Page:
https://www.paws.org/get-involved/take-action/explore-the-issues/circus-cruelty/

http://www.ifaw.org/international/news/which-countries-have-bestworst-records-banning-animals-circuses

http://www.mediapeta.com/peta/PDF/RinglingFactsheet.pdf

http://www.ringlingbeatsanimals.com/

http://www.motherjones.com/blue-marble/2011/11/ringing-bros-usda-fine-elephant-abuse

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Circus Protest Circus Protest Circus ProtestCircus ProtestCircus Protest

Raw Review: Root – Lancaster, PA

Root of LancasterLast weekend, I finally made it to Root, a semi-new vegan restaurant in Lancaster. I wanted to check it out as soon as it opened, but I kept putting it off, basically because it’s in Lancaster and I never really wanted to battle 5 o’clock traffic during the week into the city, and on the weekends I got busy doing everyday life things.  They are pretty lame excuses and I found out I was missing out on some awesome food.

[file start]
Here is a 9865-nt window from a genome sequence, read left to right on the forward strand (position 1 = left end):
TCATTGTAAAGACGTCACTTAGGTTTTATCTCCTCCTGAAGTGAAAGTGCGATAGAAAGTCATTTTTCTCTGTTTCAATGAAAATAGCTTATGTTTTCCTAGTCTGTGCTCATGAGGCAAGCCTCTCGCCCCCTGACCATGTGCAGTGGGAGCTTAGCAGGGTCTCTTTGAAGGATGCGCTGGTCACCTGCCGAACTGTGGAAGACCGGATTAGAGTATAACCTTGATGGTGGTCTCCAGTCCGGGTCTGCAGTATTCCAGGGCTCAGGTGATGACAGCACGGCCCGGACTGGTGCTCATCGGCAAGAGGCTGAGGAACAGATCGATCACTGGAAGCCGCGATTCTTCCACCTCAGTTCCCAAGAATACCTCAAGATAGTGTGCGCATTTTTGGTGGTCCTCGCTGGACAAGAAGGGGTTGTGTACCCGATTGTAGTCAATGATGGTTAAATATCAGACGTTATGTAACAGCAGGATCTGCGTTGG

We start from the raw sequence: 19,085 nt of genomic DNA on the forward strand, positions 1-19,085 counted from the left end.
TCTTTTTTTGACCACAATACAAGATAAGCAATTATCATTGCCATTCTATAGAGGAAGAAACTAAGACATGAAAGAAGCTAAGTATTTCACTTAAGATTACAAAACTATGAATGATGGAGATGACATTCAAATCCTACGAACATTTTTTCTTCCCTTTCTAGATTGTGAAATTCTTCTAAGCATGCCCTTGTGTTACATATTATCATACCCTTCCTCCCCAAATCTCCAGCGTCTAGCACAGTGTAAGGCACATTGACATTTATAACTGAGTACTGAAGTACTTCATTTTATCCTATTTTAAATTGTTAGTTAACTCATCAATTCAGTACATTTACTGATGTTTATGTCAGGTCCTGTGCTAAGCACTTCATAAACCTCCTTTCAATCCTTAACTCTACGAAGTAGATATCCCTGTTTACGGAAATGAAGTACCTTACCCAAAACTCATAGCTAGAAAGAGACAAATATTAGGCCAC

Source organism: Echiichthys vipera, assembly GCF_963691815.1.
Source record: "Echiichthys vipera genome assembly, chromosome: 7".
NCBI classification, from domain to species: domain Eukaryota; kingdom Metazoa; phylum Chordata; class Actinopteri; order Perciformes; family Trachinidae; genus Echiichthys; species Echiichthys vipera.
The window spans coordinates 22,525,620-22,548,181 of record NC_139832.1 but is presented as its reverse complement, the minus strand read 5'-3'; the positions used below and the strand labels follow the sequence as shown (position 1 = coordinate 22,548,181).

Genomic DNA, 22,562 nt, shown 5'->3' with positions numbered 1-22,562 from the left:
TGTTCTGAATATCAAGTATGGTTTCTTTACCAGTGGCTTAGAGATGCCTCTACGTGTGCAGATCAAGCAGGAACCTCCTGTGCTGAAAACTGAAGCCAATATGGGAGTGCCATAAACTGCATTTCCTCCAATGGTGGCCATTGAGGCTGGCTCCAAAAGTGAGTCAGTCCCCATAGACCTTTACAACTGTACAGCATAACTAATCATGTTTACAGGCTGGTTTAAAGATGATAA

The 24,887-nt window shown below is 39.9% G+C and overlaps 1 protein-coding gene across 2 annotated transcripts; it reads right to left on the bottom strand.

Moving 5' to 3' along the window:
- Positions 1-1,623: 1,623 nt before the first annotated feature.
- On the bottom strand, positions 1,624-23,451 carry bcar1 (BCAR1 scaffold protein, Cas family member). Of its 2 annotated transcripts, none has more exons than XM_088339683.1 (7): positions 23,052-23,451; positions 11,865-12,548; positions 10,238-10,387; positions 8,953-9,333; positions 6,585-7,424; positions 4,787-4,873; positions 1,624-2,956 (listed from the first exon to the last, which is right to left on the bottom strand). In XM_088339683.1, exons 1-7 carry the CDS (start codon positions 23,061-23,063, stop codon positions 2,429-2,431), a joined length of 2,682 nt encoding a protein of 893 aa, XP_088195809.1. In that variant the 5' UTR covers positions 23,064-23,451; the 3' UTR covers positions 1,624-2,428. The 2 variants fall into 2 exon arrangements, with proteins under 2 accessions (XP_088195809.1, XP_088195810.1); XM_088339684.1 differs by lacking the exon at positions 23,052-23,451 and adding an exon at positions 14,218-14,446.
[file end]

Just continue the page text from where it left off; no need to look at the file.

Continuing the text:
I told my husband I wanted to go for brunch and we headed out a little after 11 on a Saturday. To my relief, there was a small parking lot for the restaurant (marked as Reserved for WOW) that was mostly empty. (Parking in Lancaster or Harrisburg *really* stresses me out.)

Root of Lancaster

The Menu
The best thing thing overall about Root is that it is completely vegan, right down to the alcohol menu. I love having an entire menu to order from. Speaking of the menu, it had a decent selection and was reasonably priced. I’m looking forward to going back to try the dinner menu because there is more on it, and there are a lot of things that sound delicious.

Root’s menu is great for vegans and non-vegans alike. The brunch menu has pancakes, french toast, a grilled pb&j, and (tofu) tacos. The lunch menu includes soups, salads, and sandwiches.

Root Lancaster Zucchini Sandwich
Grilled Zucchini Sandwich – Grilled zucchini, lemon aioli, lettuce & tomato on rustic Italian bread served with fries.

What We Ordered
First, we ordered the brunch special, a pumpkin ginger waffle. It was a flavorful Belgium waffle. This item was the only thing that I thought was a little pricey given that it was just one waffle for $7. It tasted great, but I think if it was served with some fruit or something on the side it would’ve been a more substantial meal.